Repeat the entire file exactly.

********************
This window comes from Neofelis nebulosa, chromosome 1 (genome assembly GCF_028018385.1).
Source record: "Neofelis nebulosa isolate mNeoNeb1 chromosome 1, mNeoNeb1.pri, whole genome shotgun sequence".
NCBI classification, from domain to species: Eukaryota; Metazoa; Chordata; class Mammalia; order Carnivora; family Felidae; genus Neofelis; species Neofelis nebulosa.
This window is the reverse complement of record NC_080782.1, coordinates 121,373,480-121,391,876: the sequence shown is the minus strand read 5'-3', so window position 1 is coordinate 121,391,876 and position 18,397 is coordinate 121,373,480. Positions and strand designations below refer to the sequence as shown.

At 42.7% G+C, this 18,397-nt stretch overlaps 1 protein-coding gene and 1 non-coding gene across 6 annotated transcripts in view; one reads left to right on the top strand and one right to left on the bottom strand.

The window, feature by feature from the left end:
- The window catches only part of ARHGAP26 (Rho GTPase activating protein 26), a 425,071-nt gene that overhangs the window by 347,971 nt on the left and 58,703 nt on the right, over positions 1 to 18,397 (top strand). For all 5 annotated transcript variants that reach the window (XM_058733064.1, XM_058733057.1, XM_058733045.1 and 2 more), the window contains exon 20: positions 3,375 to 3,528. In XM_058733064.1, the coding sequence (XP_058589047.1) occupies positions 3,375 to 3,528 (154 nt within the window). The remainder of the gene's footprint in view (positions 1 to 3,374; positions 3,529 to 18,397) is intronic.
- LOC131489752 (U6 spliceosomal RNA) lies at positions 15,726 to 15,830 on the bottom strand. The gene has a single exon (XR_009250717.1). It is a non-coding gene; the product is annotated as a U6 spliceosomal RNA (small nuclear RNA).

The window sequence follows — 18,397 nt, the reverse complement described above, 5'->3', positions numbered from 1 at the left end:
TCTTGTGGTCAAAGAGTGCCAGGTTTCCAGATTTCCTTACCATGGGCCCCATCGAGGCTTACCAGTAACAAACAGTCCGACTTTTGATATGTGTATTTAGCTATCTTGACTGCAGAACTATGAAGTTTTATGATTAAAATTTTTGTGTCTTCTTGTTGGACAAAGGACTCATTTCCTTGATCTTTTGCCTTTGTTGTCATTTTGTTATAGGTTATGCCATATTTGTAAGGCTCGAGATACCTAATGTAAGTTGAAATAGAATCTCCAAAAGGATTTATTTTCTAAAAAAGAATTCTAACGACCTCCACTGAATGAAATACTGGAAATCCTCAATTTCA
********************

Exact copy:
This window comes from Neofelis nebulosa, chromosome 1 (genome assembly GCF_028018385.1).
Source record: "Neofelis nebulosa isolate mNeoNeb1 chromosome 1, mNeoNeb1.pri, whole genome shotgun sequence".
NCBI classification, from domain to species: Eukaryota; Metazoa; Chordata; class Mammalia; order Carnivora; family Felidae; genus Neofelis; species Neofelis nebulosa.
This window is the reverse complement of record NC_080782.1, coordinates 121,373,480-121,391,876: the sequence shown is the minus strand read 5'-3', so window position 1 is coordinate 121,391,876 and position 18,397 is coordinate 121,373,480. Positions and strand designations below refer to the sequence as shown.

At 42.7% G+C, this 18,397-nt stretch overlaps 1 protein-coding gene and 1 non-coding gene across 6 annotated transcripts in view; one reads left to right on the top strand and one right to left on the bottom strand.

The window, feature by feature from the left end:
- The window catches only part of ARHGAP26 (Rho GTPase activating protein 26), a 425,071-nt gene that overhangs the window by 347,971 nt on the left and 58,703 nt on the right, over positions 1 to 18,397 (top strand). For all 5 annotated transcript variants that reach the window (XM_058733064.1, XM_058733057.1, XM_058733045.1 and 2 more), the window contains exon 20: positions 3,375 to 3,528. In XM_058733064.1, the coding sequence (XP_058589047.1) occupies positions 3,375 to 3,528 (154 nt within the window). The remainder of the gene's footprint in view (positions 1 to 3,374; positions 3,529 to 18,397) is intronic.
- LOC131489752 (U6 spliceosomal RNA) lies at positions 15,726 to 15,830 on the bottom strand. The gene has a single exon (XR_009250717.1). It is a non-coding gene; the product is annotated as a U6 spliceosomal RNA (small nuclear RNA).

The window sequence follows — 18,397 nt, the reverse complement described above, 5'->3', positions numbered from 1 at the left end:
TCTTGTGGTCAAAGAGTGCCAGGTTTCCAGATTTCCTTACCATGGGCCCCATCGAGGCTTACCAGTAACAAACAGTCCGACTTTTGATATGTGTATTTAGCTATCTTGACTGCAGAACTATGAAGTTTTATGATTAAAATTTTTGTGTCTTCTTGTTGGACAAAGGACTCATTTCCTTGATCTTTTGCCTTTGTTGTCATTTTGTTATAGGTTATGCCATATTTGTAAGGCTCGAGATACCTAATGTAAGTTGAAATAGAATCTCCAAAAGGATTTATTTTCTAAAAAAGAATTCTAACGACCTCCACTGAATGAAATACTGGAAATCCTCAATTTCA